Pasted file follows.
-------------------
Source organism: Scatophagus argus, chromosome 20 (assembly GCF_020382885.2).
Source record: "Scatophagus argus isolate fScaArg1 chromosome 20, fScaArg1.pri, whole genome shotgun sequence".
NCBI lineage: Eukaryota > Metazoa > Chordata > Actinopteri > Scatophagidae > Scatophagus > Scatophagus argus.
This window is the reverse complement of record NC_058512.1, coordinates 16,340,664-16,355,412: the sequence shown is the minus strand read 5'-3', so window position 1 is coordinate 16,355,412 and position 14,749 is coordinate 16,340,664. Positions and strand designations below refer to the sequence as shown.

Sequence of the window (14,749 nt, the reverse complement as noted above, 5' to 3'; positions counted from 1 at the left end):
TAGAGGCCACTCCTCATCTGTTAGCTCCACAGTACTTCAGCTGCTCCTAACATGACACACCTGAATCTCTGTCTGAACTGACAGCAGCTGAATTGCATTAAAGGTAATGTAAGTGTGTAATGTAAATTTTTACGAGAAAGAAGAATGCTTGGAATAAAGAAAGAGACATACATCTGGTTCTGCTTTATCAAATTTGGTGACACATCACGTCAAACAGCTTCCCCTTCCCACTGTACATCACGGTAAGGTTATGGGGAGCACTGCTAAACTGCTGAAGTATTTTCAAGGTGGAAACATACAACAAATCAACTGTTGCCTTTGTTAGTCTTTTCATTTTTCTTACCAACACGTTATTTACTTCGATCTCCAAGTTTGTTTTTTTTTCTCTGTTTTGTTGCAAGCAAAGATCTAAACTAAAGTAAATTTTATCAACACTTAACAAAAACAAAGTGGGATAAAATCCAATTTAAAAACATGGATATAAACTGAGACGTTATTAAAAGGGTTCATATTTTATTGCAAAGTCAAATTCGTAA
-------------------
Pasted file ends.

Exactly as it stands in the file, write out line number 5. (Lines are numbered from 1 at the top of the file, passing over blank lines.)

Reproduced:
Sequence of the window (14,749 nt, the reverse complement as noted above, 5' to 3'; positions counted from 1 at the left end):